The Authority, after having examined the information in the file, after hearing the rapporteur and the explanations given by the Assistant Rapporteur, who was present without the right to vote and who left after the case and before the conference and the decision, after an in-depth debate,
1.	Since, by the provisions of Rules 51 and 55 of the General Rules of Procedure,
DataProtection 2016/679 (hereinafter 'GDPR') and Article 9 Law 4624/2019 (Government Gazette L'137) show that the Authority has competence to oversee the implementation of the provisions of GDPR, this law and other regulations concerning the protection of individuals against the processing of personal data.However, in order for the Authority to deal with L’s complaint against 401 GWN, pursuant to Articles 57(1), point (g) of GDPR and 13 par. 1 point g. 4624/2019, and to exercise respectively the powers conferred on it by the provisions of Articles 58 GDPR and 15 Law 4624/2019, the claim of 401 GWN should be examined in a national context, which, citing Article 10(5) of the complaint, states that the complaint does not relate to the national issue.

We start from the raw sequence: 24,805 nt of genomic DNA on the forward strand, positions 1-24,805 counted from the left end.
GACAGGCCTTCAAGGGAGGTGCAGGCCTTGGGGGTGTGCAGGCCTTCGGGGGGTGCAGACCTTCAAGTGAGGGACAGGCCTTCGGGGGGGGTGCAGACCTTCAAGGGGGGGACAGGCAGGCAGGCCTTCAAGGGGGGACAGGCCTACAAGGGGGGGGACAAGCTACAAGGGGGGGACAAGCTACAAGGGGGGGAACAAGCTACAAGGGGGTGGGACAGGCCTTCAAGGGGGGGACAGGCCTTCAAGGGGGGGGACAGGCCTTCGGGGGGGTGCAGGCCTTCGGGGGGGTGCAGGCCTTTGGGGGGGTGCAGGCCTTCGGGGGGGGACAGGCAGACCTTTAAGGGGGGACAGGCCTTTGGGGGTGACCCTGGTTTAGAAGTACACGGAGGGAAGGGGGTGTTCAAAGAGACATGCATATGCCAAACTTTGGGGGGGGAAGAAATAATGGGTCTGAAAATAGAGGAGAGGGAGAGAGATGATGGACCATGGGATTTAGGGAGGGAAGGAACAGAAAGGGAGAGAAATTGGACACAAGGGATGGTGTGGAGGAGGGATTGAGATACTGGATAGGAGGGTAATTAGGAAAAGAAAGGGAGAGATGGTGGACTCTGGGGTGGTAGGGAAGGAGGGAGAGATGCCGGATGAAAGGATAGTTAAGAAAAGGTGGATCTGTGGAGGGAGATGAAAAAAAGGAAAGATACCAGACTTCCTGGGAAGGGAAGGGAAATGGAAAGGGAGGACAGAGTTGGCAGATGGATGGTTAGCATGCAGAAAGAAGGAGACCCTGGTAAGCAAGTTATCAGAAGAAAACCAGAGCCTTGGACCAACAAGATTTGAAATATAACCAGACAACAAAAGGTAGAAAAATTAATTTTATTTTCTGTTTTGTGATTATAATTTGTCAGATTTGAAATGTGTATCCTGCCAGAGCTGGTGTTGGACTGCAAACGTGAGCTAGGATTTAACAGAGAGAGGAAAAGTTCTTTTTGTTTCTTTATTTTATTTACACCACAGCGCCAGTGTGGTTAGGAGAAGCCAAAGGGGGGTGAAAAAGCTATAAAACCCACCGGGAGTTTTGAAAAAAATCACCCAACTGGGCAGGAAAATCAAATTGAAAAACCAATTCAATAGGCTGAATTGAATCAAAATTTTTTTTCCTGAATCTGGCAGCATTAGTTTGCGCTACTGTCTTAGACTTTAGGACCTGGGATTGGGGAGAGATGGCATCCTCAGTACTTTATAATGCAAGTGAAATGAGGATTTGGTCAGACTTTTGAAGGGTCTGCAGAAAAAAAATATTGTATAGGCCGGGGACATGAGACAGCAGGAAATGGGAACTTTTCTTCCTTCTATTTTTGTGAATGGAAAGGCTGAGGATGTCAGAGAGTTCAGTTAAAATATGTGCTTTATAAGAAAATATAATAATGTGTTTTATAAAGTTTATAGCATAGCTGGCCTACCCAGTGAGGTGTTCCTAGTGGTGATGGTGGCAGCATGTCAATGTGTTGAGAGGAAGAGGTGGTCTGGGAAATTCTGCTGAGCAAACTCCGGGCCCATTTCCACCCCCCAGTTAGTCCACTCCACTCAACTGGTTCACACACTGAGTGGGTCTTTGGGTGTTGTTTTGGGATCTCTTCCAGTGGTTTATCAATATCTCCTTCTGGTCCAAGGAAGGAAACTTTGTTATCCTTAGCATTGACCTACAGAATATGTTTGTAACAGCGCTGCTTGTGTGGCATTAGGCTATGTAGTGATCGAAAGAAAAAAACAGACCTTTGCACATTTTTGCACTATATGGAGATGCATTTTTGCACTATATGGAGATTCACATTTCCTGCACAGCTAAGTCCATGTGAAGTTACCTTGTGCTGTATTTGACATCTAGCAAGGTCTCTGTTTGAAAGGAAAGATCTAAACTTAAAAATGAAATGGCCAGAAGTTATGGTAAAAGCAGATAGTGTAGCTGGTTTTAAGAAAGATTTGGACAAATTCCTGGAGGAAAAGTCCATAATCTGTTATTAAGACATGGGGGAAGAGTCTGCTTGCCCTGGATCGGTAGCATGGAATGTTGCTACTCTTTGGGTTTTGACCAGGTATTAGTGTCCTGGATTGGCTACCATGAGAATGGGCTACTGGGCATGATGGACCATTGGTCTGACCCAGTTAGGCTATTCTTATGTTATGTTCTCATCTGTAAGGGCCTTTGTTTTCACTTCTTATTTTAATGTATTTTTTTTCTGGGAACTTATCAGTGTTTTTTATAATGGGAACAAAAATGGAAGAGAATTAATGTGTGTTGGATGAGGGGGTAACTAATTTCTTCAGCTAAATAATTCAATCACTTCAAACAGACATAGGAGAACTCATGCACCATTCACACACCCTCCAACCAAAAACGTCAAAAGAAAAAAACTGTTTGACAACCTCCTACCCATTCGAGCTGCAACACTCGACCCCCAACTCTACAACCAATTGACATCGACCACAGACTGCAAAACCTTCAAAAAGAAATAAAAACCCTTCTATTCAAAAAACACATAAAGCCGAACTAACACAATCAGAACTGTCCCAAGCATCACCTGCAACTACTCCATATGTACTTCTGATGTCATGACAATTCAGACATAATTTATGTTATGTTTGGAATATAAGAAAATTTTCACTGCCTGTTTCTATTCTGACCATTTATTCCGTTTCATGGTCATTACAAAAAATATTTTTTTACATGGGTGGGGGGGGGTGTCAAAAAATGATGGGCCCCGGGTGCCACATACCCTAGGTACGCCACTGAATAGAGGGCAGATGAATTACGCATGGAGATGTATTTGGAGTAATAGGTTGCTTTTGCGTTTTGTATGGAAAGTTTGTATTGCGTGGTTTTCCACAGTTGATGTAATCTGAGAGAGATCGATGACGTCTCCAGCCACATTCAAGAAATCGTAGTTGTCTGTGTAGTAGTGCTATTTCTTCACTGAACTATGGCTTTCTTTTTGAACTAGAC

2.	According to recital 16 of the GDPR, this Regulation does not apply to issues of protection of fundamental rights and freedoms or to the free movement of personal data related to activities outside the scope of Union law, such as activities relating to national security.The provisions of Article 2 concerning its substantive scope provide that the GDPR shall not apply ‘in the context of an activity outside the scope of Union law’ (paragraph 2(a)) and 'by competent authorities for the purposes of preventing, investigating, detecting or prosecuting criminal offences or executing criminal sanctions, including protection and prevention against risks threatening public security' (paragraph 2 d).Furthermore, Article 23 of the GDPR provides for the possibility of introducing, by means of a legislative measure, restrictions on the rights to the obligations and rights of Articles 12-22 and Articles 34 and 5, where such restrictions respect the substance of fundamental rights and freedoms and constitutes a necessary and proportionate measure in a democratic society to ensure, inter alia, the security of the State (e.g. (a), public security (e.g. c) and the prevention, investigation, detection or prosecution of criminal offences, including the threat of penalties and penalties.Finally, Article 45(2) GDPR with regard to transfers of personal data to a third country or international organisation provides that in assessing the adequacy of the level of protection, the Commission shall take into account, in particular, the following elements:‘the rule of law, respect for human rights and fundamental freedoms, relevant legislation, both general and sectoral, including with regard to public security, defence, national security and criminal law and access by public authorities to personal data, as well as the application of this legislation (...)' (paragraph (a').It follows from the above provisions that the concept of national security is found in Article 45 of the GDPR concerning transfers on the basis of an adequacy decision (and in the petitions).16; scope and 104 – transmissions), while in particular reference is made to the concept of public security (Articles 2, 23 and 45 and paragraph 45).19, 50, 73, 104) and State security (Article 23).